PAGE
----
Because if we accept the definition of pathos asa quality, as of an experience or a work of art, that arouses feelings of pity, sympathy, tenderness, or sorrow, ” it turns out that  true pathos runs through the entire song . Not crocodile tears but true pathos. In a muted way, in a way, if you like, that comes to light in flashes, but that can be tracked down to the moment when Jurado sustains his vocal cords in a muted shout such as he does, as mentioned before, in the “over” of “sleep over” in the song´s third verse or, more openly perhaps, when the singer puts in  Rachel´s mouth the following words in the song´s fifth verse:

“Cali there´s a way you´ll be calm, my closet door has a lock.

I´ll keep my window open so you can get in”

At the beginning of these lines, when striking up Cali´s name, the right corner of Jurado´s mouth stretches out in a faint grimace and the frowning of his eyes deepens in what could be described as a moaning sign. On the verge of breaking, the singer´s high- pitched vocal cords take on for an instant a sort of agonizing slant trying to express Rachel´s reproach for Cali´s reluctance. This is the story the lyrics can possibly be telling us. However, one can´t avoid asking oneself where the hell Jurado´s muted groan really comes from. The singer casts over the innocent, neutral, yet to some rare degree disturbing conversation between Rachel and Cali, a stern and sad pathos. Nothing relevant is apparently there at stake, where everything might as well be at stake. The text keeps its neutral, ordinary tone while the singer blows into it all the needed verve. Crying out “Cali”´s name, Jurado makes place for a stern sadness and leaves the listener wondering if this sadness wasn´t there from the start, feeding the introspection which the members of the band go through .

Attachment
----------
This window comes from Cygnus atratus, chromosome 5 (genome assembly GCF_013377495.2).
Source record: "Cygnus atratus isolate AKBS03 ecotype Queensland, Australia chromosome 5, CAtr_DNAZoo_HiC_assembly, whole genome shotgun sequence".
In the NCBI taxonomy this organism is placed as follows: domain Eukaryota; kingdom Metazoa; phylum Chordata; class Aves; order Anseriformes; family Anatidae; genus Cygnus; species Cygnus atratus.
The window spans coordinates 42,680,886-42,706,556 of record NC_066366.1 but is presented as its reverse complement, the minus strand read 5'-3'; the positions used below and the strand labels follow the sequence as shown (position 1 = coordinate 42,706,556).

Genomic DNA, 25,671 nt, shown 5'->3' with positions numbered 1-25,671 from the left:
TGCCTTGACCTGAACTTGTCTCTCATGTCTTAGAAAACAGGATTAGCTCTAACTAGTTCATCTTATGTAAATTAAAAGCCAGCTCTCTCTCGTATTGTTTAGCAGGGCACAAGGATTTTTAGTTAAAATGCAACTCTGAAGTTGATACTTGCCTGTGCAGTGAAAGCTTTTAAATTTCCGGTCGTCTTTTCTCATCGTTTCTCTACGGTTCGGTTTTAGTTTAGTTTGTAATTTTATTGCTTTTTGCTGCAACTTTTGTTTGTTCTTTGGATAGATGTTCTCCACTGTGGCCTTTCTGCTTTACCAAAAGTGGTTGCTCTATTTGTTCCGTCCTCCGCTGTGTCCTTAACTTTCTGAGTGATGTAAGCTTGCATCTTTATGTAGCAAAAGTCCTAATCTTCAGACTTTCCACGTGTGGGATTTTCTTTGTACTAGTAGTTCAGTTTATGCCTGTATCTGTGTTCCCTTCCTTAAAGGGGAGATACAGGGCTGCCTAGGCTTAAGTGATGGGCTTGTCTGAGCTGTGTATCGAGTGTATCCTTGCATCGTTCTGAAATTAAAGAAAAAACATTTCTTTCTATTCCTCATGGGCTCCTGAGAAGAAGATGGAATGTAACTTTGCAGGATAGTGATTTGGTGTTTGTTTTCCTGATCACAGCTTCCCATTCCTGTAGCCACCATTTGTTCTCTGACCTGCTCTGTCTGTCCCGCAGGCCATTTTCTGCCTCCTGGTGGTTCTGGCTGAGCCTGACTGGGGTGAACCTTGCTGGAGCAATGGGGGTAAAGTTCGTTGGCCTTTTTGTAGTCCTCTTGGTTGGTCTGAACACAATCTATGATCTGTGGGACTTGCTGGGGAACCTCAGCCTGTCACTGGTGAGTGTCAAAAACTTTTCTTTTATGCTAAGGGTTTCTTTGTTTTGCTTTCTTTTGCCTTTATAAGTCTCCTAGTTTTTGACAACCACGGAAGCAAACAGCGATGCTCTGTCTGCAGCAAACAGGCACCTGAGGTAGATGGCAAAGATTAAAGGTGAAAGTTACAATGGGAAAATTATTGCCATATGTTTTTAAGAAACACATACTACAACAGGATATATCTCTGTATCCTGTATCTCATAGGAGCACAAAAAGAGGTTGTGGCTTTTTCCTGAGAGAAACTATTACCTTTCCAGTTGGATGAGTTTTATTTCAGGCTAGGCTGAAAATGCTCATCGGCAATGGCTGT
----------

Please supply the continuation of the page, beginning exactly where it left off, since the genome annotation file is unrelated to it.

After these two lines and before Jurado strikes up the two final verses of the song  an instrumental lapse follows during which a new sound and a new musician show up. It´s the keyboard player´s turn. A guy wearing a blue-t-shirt with the name of Leon Russell printed on it and from whose short sleeves two white skinned arms come out with tattoos on them, appears softly pressing the keys of an electric piano with his hands. Bespectacled, dark-haired and giving an impression of a certain frailty one is tempted to take him for a swot that has gotten mistakenly into the wrong place but that is nevertheless keen on profiting of the new intellectual challenge that the band offers him and that goes and scatters his toy like single piano notes in a matter-of-fact way over the recording studio. The impression of frailty he conveys is not new, anyway. The drummer, the electric guitarist, the mesmerized dark-skinned maraca player, every and each one of them, to a certain extent, strike as being on the brink of fainting and letting themselves be carried adrift by the musical slumber that envelopes them. Nonetheless, together with the bass player´s- also a pale young guy wearing a baseball visor cap whose face is finally brought to focus after the two last verses – the keyborder´s eyes are fully opened as if he- in spite of the impression of frailty- and his colleague on the bass were the only members of the band still capable of resisting and abiding by what could be called a “cold performance”

In the meantime Rachel, through the regained contention of Jurado´s voice, continues her reproach to Cali for her alleged awkwardness and want of commitment.

“Sometimes I wish you knew, how I keep living for you

A friend is only a lover you´re not committed to”

The lyrics´ bottom-line may wind up finally to this: falling in love with a reluctant teenager is not always easy to deal with; a common issue, I suppose, in the love experiences that every average teenager-or adult, for that matter- may gather along his life.

Should one be disappointed by this? Not for one moment. Cali´s awkwardness has been able to trigger off the band´s abandon to the path of a musical pathos. The alternation of contention and momentary pathos releases makes out the song´s undertone, provides its latent tension, seizes the members of the band and, it goes without saying, captivates me, the listener, almost from the beginning. Is there anything more one could ask from a song?